Prescription Drugs: Importation for Personal Use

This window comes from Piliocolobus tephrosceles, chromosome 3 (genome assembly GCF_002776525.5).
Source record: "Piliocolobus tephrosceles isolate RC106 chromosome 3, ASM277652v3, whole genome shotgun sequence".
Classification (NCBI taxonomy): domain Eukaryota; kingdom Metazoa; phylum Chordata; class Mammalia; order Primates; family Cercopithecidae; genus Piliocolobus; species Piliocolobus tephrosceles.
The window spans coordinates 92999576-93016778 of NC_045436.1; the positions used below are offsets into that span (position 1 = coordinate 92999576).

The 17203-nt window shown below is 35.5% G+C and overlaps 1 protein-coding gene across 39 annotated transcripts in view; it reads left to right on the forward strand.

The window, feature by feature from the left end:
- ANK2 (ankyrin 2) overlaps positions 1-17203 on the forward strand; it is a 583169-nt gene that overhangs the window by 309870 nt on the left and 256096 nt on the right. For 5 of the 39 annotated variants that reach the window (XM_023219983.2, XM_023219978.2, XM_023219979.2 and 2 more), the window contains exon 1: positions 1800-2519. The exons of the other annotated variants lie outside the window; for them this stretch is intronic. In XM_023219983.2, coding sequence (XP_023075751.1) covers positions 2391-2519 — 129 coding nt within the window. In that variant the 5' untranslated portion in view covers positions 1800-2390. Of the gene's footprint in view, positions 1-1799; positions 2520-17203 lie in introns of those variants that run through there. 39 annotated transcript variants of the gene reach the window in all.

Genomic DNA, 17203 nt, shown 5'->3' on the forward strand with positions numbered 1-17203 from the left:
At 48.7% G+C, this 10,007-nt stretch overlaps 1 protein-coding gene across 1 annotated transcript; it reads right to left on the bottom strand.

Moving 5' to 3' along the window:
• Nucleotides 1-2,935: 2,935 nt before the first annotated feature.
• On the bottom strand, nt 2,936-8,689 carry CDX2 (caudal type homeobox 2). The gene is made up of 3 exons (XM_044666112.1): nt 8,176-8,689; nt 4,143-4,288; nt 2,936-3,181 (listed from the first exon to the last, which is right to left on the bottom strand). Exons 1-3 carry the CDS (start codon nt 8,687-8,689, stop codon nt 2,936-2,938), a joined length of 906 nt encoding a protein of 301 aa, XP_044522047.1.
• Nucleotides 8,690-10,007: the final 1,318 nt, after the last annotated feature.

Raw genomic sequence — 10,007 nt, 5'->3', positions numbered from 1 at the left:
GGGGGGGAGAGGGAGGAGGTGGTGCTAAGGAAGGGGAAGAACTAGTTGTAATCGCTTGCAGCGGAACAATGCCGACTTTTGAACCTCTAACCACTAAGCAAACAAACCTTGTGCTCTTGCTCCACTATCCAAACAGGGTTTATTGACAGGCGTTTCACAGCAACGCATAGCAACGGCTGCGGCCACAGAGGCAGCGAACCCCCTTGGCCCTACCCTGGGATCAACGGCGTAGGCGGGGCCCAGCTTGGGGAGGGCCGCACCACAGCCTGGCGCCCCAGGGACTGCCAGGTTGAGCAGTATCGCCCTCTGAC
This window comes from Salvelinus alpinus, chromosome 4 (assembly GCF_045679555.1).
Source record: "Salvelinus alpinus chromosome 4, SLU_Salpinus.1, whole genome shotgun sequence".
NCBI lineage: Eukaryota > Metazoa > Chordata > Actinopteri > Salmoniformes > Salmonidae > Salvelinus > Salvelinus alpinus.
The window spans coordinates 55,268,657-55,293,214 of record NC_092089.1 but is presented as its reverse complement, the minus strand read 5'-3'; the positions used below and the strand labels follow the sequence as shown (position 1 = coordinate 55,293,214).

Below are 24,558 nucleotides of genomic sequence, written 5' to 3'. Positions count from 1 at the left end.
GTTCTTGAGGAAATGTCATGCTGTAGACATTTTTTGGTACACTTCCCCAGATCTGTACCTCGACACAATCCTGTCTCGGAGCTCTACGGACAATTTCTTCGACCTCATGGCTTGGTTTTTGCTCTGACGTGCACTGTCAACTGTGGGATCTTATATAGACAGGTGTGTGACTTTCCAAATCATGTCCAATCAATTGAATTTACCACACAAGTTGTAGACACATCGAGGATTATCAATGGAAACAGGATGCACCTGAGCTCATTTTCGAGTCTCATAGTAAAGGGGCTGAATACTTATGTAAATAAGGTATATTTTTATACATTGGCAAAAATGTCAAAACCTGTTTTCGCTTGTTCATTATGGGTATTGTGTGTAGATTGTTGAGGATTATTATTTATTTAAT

Order Code RS20996 August 24, 2001 CRS Report for Congress Received through the CRS Web Prescription Drugs: Importation for Personal Use Donna U. Vogt Blanchard Randall IV Domestic Social Policy Division Summary The 107th Congress, concerned about the high costs of pharmaceuticals in the United States, is considering legislation that would give U.S. citizens the legal right to import less costly prescription drugs from foreign countries. The House, in the FY2002 appropriations for the Department of Agriculture (H.R. 2330), adopted an amendment, sponsored by Representative Gutknecht that would let persons, who are not commercial drug importers import prescription drugs for personal use. Under the amendment, drugs must be Food and Drug Administration (FDA) approved, non-narcotic, and manufactured in an FDA-registered facility. In the Senate, a different proposal to allow drug imports (S.1229) was introduced by Senator Wellstone. It would allow patients to import prescription drugs if they are FDA-approved, non-narcotic, made in FDAregistered facilities, originate from specified countries, and are accompanied by a special import form. FDA would have to keep records of the drugs imported. These proposals would change FDA’s current “personal use import policy,” which lets patients with lifethreatening conditions (i.e., AIDs or cancer, etc.) bring small quantities of unapproved drugs into this country for personal use, to one that lets patients import approved prescription drugs for personal use. The proposals were introduced when the past and present Secretaries of Health and Human Services (HHS) declined to implement last year’s Medicine Equity and Drug Safety Act (MEDS), legislation which would have let pharmacists and drug wholesalers import drugs originally made in the United States. According to the Secretaries, the MEDS Act would have raised health risks and not lowered the cost of prescription drugs. Also, they were worried that the program might make it easier for counterfeit drugs to enter the country. Introduction In recent years, the cost of prescription drugs has become a major issue for Congress. At present, U.S. consumers, particularly the elderly and uninsured, oftentimes pay more for prescription drugs than citizens in other countries. This price disparity has prompted some Americans to purchase cheaper prescription drugs through the Internet, by mailorder, or by traveling outside the United States, often to nearby Canada or Mexico. Congressional Research Service ˜ The Library of Congress CRS-2 To address these concerns, the 106th Congress passed the Medicine Equity and Drug Safety Act (MEDS). The MEDS Act would have let pharmacists and drug wholesalers re-import FDA-approved prescription drugs previously manufactured in the United States. However, Congress said that the new law could not be implemented unless the Secretary of Health and Human Services (HHS) could show that the Act would result in a cost savings for imported prescription drugs and not pose additional risks to public health. (See Text Box) Saying they were unable to meet these conditions, both the past and present Secretaries of HHS, declined to implement the law stating that prescription drug safety could not be adequately guaranteed if drug re-importation were allowed under the MEDS Act.1 Secretary Tommy G. Thompson, further explained that the costs associated with documenting, sampling and testing of imported drugs, as the Act requires, would make it difficult for consumers to get any significant price savings. Summary of Drug Import Provisions in the Agriculture Appropriations Act for FY2001 Medicine Equity and Drug Safety Act (MEDS). The 106th Congress passed the MEDS Act in October 2001, as part of the FY2001 agriculture appropriations law (P.L. 106-387). An amendment to the Federal Food, Drug, and Cosmetic Act (FFDCA), the law established a 5-year import program to allow pharmacists and drug wholesalers to import less costly prescription drugs into the United States. The following summarizes two of the legislation’s major clauses as enacted: Regulations and Limitations. Under the MEDS Act, the Secretary of HHS was to have promulgated regulations that would have guaranteed that all drugs imported under the program would be FDA-approved, tested for authenticity, and be properly labeled before distribution. Conditions. Before the Act could be implemented, the Secretary had to demonstrate to Congress that its implementation would pose no additional risk to public health and safety, and would result in a significant reduction in the cost of drugs for U.S. consumers. Prescription Drug Import Fairness Act of 2000. This Act, also passed as part of the FY2001 agriculture appropriations law, prevents FDA from sending warning letters to persons who import drugs for personal treatment unless the agency specifies how the import violates the law. The MEDS Act was never implemented by either Secretary of HHS. The Prescription Drug Import Fairness Act, however, is currently in effect. Subsequently, some Members of the 107th Congress have looked for other legislative ways to deal with the drug pricing issue. On July 12, 2001, the House agreed to an amendment by Representative Gutknecht to the FY2002 appropriations bill for the Department of Agriculture (H.R. 2330), that would let U.S. citizens who are not in the drug importation business import FDA-approved, non-narcotic prescription drugs for personal use. On July 24, 2001, Senator Wellstone introduced the Personal Prescription Drug Import Fairness Act (S. 1229), that would also let individuals import prescription drugs, if they meet the requirements in the bill. While these measures are similar (i.e., both would allow patients to import FDA-approved, non-narcotic prescription drugs), they also 1 “Secretary Thompson Determines That Safety Problems Make Drug Reimportation Unfeasible,” HHS News, Press Release July 10, 2001. [http//:www.hhs.gov/news] CRS-3 have their differences. The House-passed amendment would let persons import prescription drugs for personal use from any country. The Wellstone bill, however, would only let persons import drugs from specified countries,2 and only if accompanied by an import form. The Senate bill would also require FDA to keep records of all drugs imported. Background Under the Federal Food, Drug, and Cosmetic Act (FFDCA), all drugs have to be proven safe and effective before they can be marketed in the United States. To gain FDA approval, foreign or domestic drug manufacturers must first submit New Drug Applications (NDAs) which include reports of clinical studies documenting safety and efficacy. As the NDA is being evaluated, the agency inspects the plant and the production line where the new drug will be manufactured to ensure that it will be made to specification and in accordance with good manufacturing practices (GMPs). Also, it approves the companies that supply the raw ingredients that go into making the final product. As these inspections are carried out, other FDA officials check the drug’s labeling to make sure that it is both accurate and comprehensive. Pharmaceuticals imported into the United States, whether they were originally made here or abroad, must be FDA-approved and properly labeled. Imported drugs have to be accompanied by information telling where they were made, the name and address of the importer, and evidence that the drugs were made in an FDA-inspected facility following proper GMPs. Imported pharmaceuticals that do not meet U.S. standards are considered “unapproved” drugs and cannot be imported legally. To reduce the chance that adulterated or subpotent drugs could enter a U.S. retail pharmacy, Congress passed the 1987 Prescription Drug Marketing Act (P.L. 100-293). The law made it illegal for anyone other than the original manufacturer to import a drug back into the United States. Today, both U.S. Customs and FDA officials have broad authority to deny entry to imported drug products that “appear” to violate U.S. regulatory requirements. For enforcement purposes, the FDA separates imported prescription drugs into three categories: (1) drugs for commercial distribution; (2) prescription drugs that arrive by mail or common carrier; or (3) prescription drugs that are brought into the country by persons passing through customs. FDA’s Current Mail and Personal Use Import Policy. Although it is illegal to import unapproved drugs into the United States, the FDA, for years, has maintained a policy that lets patients bring a small amount (i.e., a 90-day supply) of non-FDA approved drugs into this country for compassionate use. The so-called “personal use import policy” makes it easier for patients with life-threatening diseases (such as AIDS) to bring therapies into this country to be treated by their personal physician.3 Under the policy, drugs cannot be imported commercially, and patients must affirm in writing that the drug is for personal use and provide the name and address of their physician. Enforcing the personal use policy often requires a lot of discretion on the part of FDA and Customs inspectors. When drugs 2 Australia, Canada, European Economic Area (including the European Union, Norway, Iceland, and Liechtenstein), Israel, Japan, New Zealand, South Africa, or Switzerland. 3 U.S. Food and Drug Administration. [http://www.fda.gov/ora/import/pipinfo.htm]. CRS-4 are brought into this country for personal use today, they are either carried in by persons, or arrive via the mail, after being purchased from pharmacies operating over the Internet. When the personal use import policy was established, it was never intended to be a way for patients to bring lower priced drugs into this country; nor was it a means for patients to buy drugs that are already available in the United States. While the policy has not changed, where it once let patients import drugs for compassionate use, today it is being used to import drugs to treat all kinds of medical conditions, by patients seeking lower price prescription drugs from other countries.4 Over time, FDA’s import policy, and its discretionary enforcement, have led to a dramatic increase in drug imports. Today, this increase has become a major concern of both FDA and the Customs Service. Earlier this year, in order to determine the amount and types of drugs being imported through the mail, the FDA and Customs conducted a 5-week survey of drugs entering the United States by mail in Carson City, California. According to the agencies, many of the drugs detained during the survey were for treating health conditions that normally require a doctor’s diagnosis.5 This finding raised the concern that patients who obtain prescription drugs without a doctor’s prescription may be exposing themselves to serious risks. During a June 7, 2001 congressional hearing on drug import policy, the FDA said that it was on the verge of recommending that the Secretary of HHS end the practice of allowing drugs imported via the mail, as long as there was an exception for drugs intended for compassionate use.6 The large number of drugs entering the country by mail has become an enforcement problem, and FDA’s concern is that government inspectors cannot, with any assurance, determine whether the products being shipped are safe. The Gutknecht Amendment When the House considered the FY2002 appropriations bill for the Department of Agriculture, it agreed to an amendment sponsored by Representative Gutknecht, that would allow individuals to bring FDA-approved drugs into the United States for personal use. The text of the amendment says: None of the amounts made available in this Act for the Food and Drug Administration may be used under section 801 of the Federal Food, Drug and Cosmetic Act to prevent an individual who is not in the business of importing prescription drugs within the meaning of section 801(g) of such Act from importing a prescription drug that (1) appears to be FDA-approved, (2) does not appear to be a narcotic drug; and (3) appears to be manufactured, prepared, propagated, compounded, or processed in an establishment registered pursuant to section 510 of such Act.7 4 U.S. citizens who want to have their prescriptions filled by Canadian pharmacies must have the prescription confirmed by a Canadian physician before the pharmacy will fill it. 5 Hubbard, William K., Senior Associate Commissioner for Policy Planning and Legislation, Food and Drug Administration. Statement before the Subcommittee on Oversight and Investigations, Committee on Energy and Commerce, June 7, 2001. 6 Ibid. 7 Section 801(g) was enacted by the Prescription Drug Import Fairness Act of 2000 to keep the (continued...) CRS-5 The amendment would likely make it easier for U.S. citizens to bring less costly prescription drugs into this country for personal use. It prohibits the commercial importation of prescription drugs, as well as the importation of narcotic products. The amendment would allow all drugs that appear to be FDA-approved to be imported. FDA believes that it would still have the authority to stop drug imports from entering this country, but only if it proved that the imported drug violated the law. The Personal Prescription Drug Import Fairness Act (S. 1229) On July 24, 2001, Senator Wellstone introduced a bill entitled the Personal Prescription Drug Import Fairness Act. In essence, the bill would create a legal framework for FDA’s current policy that allows patients to import small amounts of drugs for compassionate use and extend it for treatments of other health conditions. It would amend the FFDCA to require the Secretary of HHS, in consultation with the U.S. Trade Representative and the Commissioner of Customs, to promulgate regulations to let individuals, either in person or by mail, bring a 90-day supply of prescription drugs into the country for personal use. All drugs imported under the measure, would have to be FDA-approved, be made in FDA-registered facilities, come from designated countries, be in a finished form, and could not be resold in this country. Prescription drugs, either brought in by individuals or mailed into this country, would have to be accompanied by a new “import form.” The form must include the name, address and telephone number of the patient, the pharmacy that dispensed the drug, and the place where it was manufactured. It must also include the name of the patient’s doctor in the United States responsible for treatment with the prescription drug, or evidence that the drug is for the continuation of treatment that began outside of the United States. Under the bill, the Secretary would be required to maintain records of each prescription drug imported. Additionally, the Secretary would have to make publically available a list of FDA-approved drugs that could be imported for personal use that: 1) are manufactured outside of the United States; or 2) are U.S. made but intended for export. Legislative Issues Prescription Drug Costs. Supporters of the proposals contend that, as long as drug price disparities continue between countries, consumers will benefit from being able to purchase lower cost pharmaceuticals from other countries. Given that many foreign governments impose strict controls on drug prices, it would be difficult to determine a set of circumstances that might eliminate the price differences that are currently driving demand for foreign prescription drugs. Product Integrity and Inspection Issues. Some believe that FDA’s current compassionate use policy favors the import of unapproved drugs over approved drugs. To 7 (...continued) FDA from sending to individuals who import drugs for personal use warning letters about the illegality and potential health risks of imported drugs, unless the agency specifies how the import violates the law. Section 510 requires the registration of drug manufacturing facilities, whether or not they are in the United States or abroad. CRS-6 address this, the House amendment would change the policy so that a greater number of prescription drugs could be imported. In addition, it would not impose any special requirements on prescriptions obtained from foreign pharmacies. If these changes become law, FDA claims that it would be unable to guarantee the integrity of these drugs since its inspectors would have a hard time examining every parcel and determining the quality of its contents. Under such circumstances, FDA has stated that it would be “buyer beware” for consumers who decide to import prescription drugs. The Senate bill provides for a more formal system for checking the safety of imported drugs, but also does not guarantee the integrity of the drugs by FDA standards. All imported drugs would need an import form disclosing the name of the patient, the address of the dispensing pharmacy, the name of the health care provider or evidence that the drug was for treating a health condition that began overseas, and where the drug was made. However, the success of such a system would, in all likelihood, depend on consumers being able to make purchases and obtain approved drugs without undue administrative hardships. Lack of Physician Involvement. FDA is concerned that under the House-passed bill many patients who order prescription drugs via Internet pharmacies do not necessarily do so with a doctor’s prescription. In some instances, there may be no doctor-patient relationship whatsoever. At times, prescription drugs can produce side effects known only to professional health care providers. Without professional oversight, some drugs can pose serious health risks. The Senate bill would require the name of the patient’s doctor, or evidence showing that the drug is for treatment that began outside of the United States. FDA Enforcement Issues. The United States has the most rigorous system for ensuring drug safety in the world. Before drugs can be marketed, they have to be FDAapproved, labeled properly, manufactured in FDA inspected facilities, and sold through licensed distributors and pharmacists. Currently, the FDA has broad authority to stop the importation of a drug if the agency suspects it is unapproved or does not appear to meet U.S. standards. The House-passed amendment states that a drug can be imported if it “appears to be FDA-approved.” If the amendment becomes law, FDA is concerned that it would first have to allow drugs to enter the country that appear to be approved, and then prove that the imported drug was not FDA-approved before denying entry. This could make it more difficult for the agency to keep adulterated or counterfeit drugs from entering the country if they appear to be FDA-approved and comply with U.S. regulations.8 The Senate bill, on the other hand, would require FDA to keep records of all prescription drugs imported for personal use. In addition, the agency would have to compile and make public a list of FDA-approved drugs, manufactured both inside and outside the United States, that can be imported into the country. FDA contends that these requirements would add extensive monitoring responsibilities for the agency and might not necessarily increase the safety of imported prescription drugs. 8 Hubbard, William K., Senior Associate Commissioner for Policy, Planning, and Legislation, Food and Drug Administration. Letter to the Honorables W.J. “Billy” Tauzin, Chairman, and John Dingell, Ranking Minority Member, Committee on Energy and Commerce, House of Representatives, July 17, 2001.